Hot Docs gives its audience award, and we give ours

Hot Docs unspooled its last film for the 2007 festival last night, and then closed up shop for another year. The attendance for this year's festival was huge - up 33% from last year! Now, the 68,000-strong audience have had their votes tallied and the results are in:

Sean Fine and Andrea Nix Fine's War/Dance has won the audience choice award for 2007. I've heard nothing but good things about the flick (hence the award, no doubt), which tells the story of three Ugandan children who find salvation in a national dance and music competition.

The audience top ten reads thus:

  1. WAR/DANCE (D: Sean Fine, Andrea Nix Fine; USA; 105 min)

  2. WE ARE TOGETHER (D: Paul Taylor; UK; 86 min)

  3. GARBAGE WARRIOR (D: Oliver Hodge; UK; 87 min)

  4. THE SUICIDE TOURIST (D: John Zaritsky; Canada; 90 min)

  5. FORBIDDEN LIE$ (D: Anna Broinowski; Australia; 107 min)

  6. NANKING (D: Bill Guttentag, Dan Sturman; USA; 89 min)

  7. CITY IDOL (D: Arturo Perez Torres; Canada; 90 min)

  8. HEAR AND NOW (D: Irene Taylor Brodsky; USA; 84 min)

  9. CHICHESTER'S CHOICE (D: Simonee Chichester; Canada; 64 min)

  10. FOREVER (D: Heddy Honigmann; Netherlands; 95 min)

The last on that list, Forever, was my favourite of the year - Heddy Honigmann's stunning contemplation of the Pere-Lachaise cemetery in Paris. I'm a sucker for any film that can trasncend its own genre, and Forever does more than most documentaries can or will, being about (in equal parts) death, art, and the nature of the human soul. Quiet and sensitive, Forever isn't just the best doc of the fest, but one of the best films of the year. (My original review is here.)

Johnny agrees:

"Of all the films I saw, Peruvian filmmaker Heddy Honigmann's beautiful and exquisite meditation on art, cinema, music, and literature resonated with me the longest and deepest, and has permanently settled in my mind as a bona fide masterpiece. Like Errol Morris' Gates of Heaven (without the eccentricity) and the works of Chris Marker, Forever has an almost divine omniscience about it; that in its 95 minute running time, holds greater depth and truth than films that are twice the length. I won't soon forget the scene in which two blind men watch Clouzot's Les Diaboliques while describing it out loud with more reverence and sensitivity than most people with sight -- perhaps one of the most endearing love letters to cinema since the days of Truffaut."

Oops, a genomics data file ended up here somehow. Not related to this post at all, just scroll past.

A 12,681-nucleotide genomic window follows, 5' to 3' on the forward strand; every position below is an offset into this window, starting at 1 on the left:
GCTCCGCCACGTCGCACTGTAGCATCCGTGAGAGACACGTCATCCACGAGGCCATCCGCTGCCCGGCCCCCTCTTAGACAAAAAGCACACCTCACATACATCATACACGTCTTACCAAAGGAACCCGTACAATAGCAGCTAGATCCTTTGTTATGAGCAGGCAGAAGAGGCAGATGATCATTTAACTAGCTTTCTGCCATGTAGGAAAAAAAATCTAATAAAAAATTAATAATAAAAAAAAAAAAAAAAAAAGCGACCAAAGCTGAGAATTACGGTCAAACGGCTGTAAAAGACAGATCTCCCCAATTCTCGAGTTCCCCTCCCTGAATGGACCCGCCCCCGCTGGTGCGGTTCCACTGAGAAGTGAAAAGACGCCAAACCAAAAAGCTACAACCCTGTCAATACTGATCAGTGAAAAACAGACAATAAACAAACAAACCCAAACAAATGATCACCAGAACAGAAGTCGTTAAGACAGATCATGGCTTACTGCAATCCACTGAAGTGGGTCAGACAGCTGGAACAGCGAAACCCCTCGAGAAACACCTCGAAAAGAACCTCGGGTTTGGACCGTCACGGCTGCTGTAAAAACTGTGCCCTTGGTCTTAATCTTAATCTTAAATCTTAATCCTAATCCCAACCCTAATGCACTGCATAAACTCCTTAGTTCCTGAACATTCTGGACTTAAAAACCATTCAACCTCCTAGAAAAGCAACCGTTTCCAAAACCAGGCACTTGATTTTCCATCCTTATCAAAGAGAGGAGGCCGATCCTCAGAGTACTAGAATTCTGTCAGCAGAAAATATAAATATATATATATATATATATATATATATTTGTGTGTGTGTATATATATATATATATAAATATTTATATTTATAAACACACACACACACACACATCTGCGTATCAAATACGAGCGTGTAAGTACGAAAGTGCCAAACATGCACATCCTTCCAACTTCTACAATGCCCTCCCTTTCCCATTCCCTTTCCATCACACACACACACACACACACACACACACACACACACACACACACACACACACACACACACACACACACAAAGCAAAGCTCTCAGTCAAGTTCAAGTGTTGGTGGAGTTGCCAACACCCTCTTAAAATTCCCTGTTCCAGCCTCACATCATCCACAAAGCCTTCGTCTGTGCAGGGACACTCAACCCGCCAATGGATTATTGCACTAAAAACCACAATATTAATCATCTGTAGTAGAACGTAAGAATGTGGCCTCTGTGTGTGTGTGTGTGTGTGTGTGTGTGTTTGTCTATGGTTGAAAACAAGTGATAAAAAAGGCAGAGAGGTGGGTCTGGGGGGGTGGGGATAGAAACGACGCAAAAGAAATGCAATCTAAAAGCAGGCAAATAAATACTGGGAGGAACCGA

Ian, on the other hand, chose popular stalwart Let's All Hate Toronto as his number one:

"I really did enjoy Let's All Hate Toronto, although numerous friends and film critics have told me it wasn't a well put-together doc. I suppose they're right: it isn't really a documentary so much as a tongue-in-cheek road trip through one person's perception of the Canadian psyche. Still, I think any one who's ever felt the sting of Toronto-hatred or who's asked themselves why Canadians love to hate Toronto, this film has a few answers and a lot of laughs. I also really enjoyed Last Call at the Gladstone. It captured the joys and frustrations of the restoration of the now-hip hotel, but the film's best asset was its heart. I found myself holding back tears a few times because of the residents and staff the old Gladstone, who tell not just the story of the hotel, but also that of the down-and-out people who are too easy to ignore in big cities." (Ian's original review is here.)

A big thanks to everyone at Hot Docs for making this such a spectacular year, with a special nod to the tireless volunteers who, once again, have made the whole thing possible through their dedication and enthusiasm. Well done!

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